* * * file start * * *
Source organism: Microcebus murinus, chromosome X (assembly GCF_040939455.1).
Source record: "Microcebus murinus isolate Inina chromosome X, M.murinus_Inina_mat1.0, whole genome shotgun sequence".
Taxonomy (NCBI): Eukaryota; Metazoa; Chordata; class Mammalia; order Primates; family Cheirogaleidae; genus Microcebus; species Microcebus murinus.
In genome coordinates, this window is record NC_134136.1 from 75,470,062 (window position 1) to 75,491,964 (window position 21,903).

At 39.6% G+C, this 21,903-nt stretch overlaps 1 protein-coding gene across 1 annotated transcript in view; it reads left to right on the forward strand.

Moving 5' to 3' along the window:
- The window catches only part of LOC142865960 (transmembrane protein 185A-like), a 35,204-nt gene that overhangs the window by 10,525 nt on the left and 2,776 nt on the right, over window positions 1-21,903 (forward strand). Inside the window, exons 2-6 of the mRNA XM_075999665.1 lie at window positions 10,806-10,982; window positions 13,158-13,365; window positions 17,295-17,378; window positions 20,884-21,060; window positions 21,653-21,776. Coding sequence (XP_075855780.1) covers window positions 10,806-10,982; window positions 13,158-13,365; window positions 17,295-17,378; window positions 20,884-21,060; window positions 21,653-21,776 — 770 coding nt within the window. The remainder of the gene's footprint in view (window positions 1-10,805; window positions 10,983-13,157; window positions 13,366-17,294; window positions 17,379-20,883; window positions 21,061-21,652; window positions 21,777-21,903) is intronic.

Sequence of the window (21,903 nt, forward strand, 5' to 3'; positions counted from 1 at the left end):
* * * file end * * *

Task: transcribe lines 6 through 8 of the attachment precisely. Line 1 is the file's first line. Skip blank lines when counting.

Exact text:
Moving 5' to 3' along the window:
- The window catches only part of LOC142865960 (transmembrane protein 185A-like), a 35,204-nt gene that overhangs the window by 10,525 nt on the left and 2,776 nt on the right, over window positions 1-21,903 (forward strand). Inside the window, exons 2-6 of the mRNA XM_075999665.1 lie at window positions 10,806-10,982; window positions 13,158-13,365; window positions 17,295-17,378; window positions 20,884-21,060; window positions 21,653-21,776. Coding sequence (XP_075855780.1) covers window positions 10,806-10,982; window positions 13,158-13,365; window positions 17,295-17,378; window positions 20,884-21,060; window positions 21,653-21,776 — 770 coding nt within the window. The remainder of the gene's footprint in view (window positions 1-10,805; window positions 10,983-13,157; window positions 13,366-17,294; window positions 17,379-20,883; window positions 21,061-21,652; window positions 21,777-21,903) is intronic.

Sequence of the window (21,903 nt, forward strand, 5' to 3'; positions counted from 1 at the left end):